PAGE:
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Charty party forms in a charter agreement between shipowner and charterer

Defining a charter party

A charter party (commonly abbreviated to “C/P”)

i) is a document containing the written terms of a charter agreement between a shipowner and a charterer, who are usually respectively referred to in the text in the plural, i.e. as “Owners” and “Charterers”.

ii) defines the obligations, rights and liabilities of the shipowner and charterer.

iii) is usually drawn up by the broker representing the charterers following negotiation and agreement of terms between both parties.

iv) is usually based on a particular edition of a recognised standard form (e.g. GENCON, BALTIME, NYPE).

v) is sometimes based on a specified charter party already performed by another vessel at an earlier date, in order to save effort and time in negotiating many of the terms.

vi) usually comprises a set of standard clauses on a printed form, with additional typed rider clauses appended if the standard clauses fail to cover all aspects of the parties’ agreement. Where there is a conflict between standard and rider terms, the rider clauses override the standard clauses.

vii) may have many amendments to the standard clauses, as agreed by the parties. Generally, the more amendments there are, the more scope for legal disputes, and it is preferable to have as few amendments as possible.

viii) may be in a modern “boxed” layout, with plain wording of clauses (as with BIMCO-designed forms), or in a more traditional style with (sometimes) rather archaic wording.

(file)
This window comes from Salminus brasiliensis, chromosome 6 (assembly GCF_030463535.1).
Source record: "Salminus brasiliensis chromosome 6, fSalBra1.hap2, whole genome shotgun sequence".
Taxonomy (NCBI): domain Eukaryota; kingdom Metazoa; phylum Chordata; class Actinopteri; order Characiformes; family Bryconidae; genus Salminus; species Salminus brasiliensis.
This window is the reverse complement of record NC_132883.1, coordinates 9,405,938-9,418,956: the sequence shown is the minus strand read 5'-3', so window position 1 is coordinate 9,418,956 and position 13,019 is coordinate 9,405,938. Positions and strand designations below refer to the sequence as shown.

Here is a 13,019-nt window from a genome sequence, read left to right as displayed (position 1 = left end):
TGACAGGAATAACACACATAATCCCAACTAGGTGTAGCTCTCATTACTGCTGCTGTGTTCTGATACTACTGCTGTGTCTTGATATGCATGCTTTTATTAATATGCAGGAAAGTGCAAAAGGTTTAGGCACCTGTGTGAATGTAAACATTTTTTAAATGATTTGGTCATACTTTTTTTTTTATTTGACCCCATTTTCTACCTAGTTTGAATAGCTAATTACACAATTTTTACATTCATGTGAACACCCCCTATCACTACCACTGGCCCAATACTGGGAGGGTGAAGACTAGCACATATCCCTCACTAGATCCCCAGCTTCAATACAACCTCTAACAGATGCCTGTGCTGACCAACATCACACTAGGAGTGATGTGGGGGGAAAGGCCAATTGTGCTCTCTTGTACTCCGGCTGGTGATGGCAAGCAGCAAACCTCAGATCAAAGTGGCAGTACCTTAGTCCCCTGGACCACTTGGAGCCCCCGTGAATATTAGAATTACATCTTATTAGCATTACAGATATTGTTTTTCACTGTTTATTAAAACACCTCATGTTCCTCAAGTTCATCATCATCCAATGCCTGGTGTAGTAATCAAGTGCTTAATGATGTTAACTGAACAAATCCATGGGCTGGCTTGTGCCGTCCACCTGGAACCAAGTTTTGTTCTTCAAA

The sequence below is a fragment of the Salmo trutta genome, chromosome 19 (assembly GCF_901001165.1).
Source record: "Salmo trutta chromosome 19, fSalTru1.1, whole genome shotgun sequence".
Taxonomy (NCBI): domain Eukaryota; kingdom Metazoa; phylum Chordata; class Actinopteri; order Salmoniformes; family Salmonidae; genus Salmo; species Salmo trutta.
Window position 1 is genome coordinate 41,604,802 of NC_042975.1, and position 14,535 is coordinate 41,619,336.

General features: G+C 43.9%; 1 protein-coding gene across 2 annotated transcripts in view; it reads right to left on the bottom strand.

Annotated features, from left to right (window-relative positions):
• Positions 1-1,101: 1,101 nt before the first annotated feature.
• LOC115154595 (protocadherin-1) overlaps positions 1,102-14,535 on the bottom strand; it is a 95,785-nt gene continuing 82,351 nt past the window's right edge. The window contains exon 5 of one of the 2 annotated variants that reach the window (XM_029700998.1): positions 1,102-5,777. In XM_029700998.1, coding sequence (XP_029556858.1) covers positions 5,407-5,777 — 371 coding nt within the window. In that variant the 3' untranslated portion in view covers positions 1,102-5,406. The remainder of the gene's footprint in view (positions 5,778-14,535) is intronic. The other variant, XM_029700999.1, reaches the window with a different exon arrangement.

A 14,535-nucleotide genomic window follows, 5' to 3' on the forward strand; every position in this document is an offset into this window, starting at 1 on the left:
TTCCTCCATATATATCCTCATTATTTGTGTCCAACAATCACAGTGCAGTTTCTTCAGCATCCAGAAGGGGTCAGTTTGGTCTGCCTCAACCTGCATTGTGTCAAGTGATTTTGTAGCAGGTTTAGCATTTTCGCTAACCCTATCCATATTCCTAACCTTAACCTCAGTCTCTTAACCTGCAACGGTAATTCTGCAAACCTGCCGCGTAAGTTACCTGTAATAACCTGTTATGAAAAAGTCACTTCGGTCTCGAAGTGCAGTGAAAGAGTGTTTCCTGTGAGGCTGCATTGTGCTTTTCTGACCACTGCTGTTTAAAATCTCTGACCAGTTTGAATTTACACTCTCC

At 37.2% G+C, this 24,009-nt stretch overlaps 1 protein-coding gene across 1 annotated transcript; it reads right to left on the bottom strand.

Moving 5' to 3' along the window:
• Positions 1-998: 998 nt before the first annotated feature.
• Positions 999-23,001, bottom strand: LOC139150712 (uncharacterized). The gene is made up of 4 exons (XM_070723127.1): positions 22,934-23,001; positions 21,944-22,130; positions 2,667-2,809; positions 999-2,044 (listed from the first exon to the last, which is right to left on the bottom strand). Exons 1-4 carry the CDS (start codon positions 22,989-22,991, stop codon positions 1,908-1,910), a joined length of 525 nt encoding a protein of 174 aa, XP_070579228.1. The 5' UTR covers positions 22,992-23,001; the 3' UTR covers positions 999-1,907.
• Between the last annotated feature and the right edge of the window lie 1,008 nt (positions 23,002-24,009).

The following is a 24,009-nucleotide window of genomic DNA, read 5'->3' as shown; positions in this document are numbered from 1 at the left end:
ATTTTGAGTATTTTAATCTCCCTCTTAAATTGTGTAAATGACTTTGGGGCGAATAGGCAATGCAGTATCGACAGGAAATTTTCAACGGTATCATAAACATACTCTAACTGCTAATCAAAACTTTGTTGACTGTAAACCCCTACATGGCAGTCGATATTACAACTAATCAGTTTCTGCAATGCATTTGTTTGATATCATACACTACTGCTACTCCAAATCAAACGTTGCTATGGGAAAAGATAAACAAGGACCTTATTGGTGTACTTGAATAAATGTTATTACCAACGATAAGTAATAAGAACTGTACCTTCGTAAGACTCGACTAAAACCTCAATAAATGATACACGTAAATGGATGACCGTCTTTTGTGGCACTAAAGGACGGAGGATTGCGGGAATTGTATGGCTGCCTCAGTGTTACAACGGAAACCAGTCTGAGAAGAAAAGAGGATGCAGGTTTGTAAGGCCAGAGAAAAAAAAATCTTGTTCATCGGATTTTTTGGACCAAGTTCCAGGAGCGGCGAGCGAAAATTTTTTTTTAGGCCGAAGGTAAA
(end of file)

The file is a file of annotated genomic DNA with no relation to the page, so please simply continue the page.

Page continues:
ix) may contain annexes dealing with special arrangements (as with CRUISEVOY, which has five annexes).
x) may have sensitive clauses in an addendum and/or side letter. Side letters are legally not so important as addenda.

xi) should be signed by a broker representing each party to the contract, unless their principals sign instead.

xii) should ideally be balanced so that it does not favour one party to the disadvantage of the other. (Some charter parties, such as SUGAR CHARTER 1999, are sometimes accused of being biased.)

Numerous charter party forms are in use for different trades and purposes. The use of an “off-the-shelf” form which has been carefully drafted, amended and improved over the years to avoid legal pitfalls is generally preferred by brokers and shipping practitioners to creating a totally new document for an individual charter.

Many forms have more than one edition, having been amended and improved over the years. Brokers may still use an older version, however, in preference to a newer version that has not gained their confidence.

Modern charter party forms drafted by BIMCO9 generally have boxed layouts, whereas older forms are in “conventional” layout. In a BIMCO boxed layout form, variable information is contained in boxes in Part I, while standard terms are contained in printed terms in Part II. Legally, the contract is generally contained in the Part I details, and in any other variable details in rider clauses, etc.

Voyage charter party forms

Examples of voyage charter party forms used in various trades are as follows:

Codename //Trade // Remarks

AFRICANPHOS // Moroccan phosphates //Charterers’ form.

AMWELSH // Coal // Americanized Welsh coal C/P. Widely used.

ASBATANKVOY // Tanker // American form.

AUSTWHEAT // Australian wheat // Australian Wheat Board form.

BEEPEEVOY // Tanker //BP form, used by many companies.

CHEMTANKVOY // Chemicals // BIMCO form. Boxed layout.

CRUISEVOY // Cruising // BIMCO form for cruise ship charter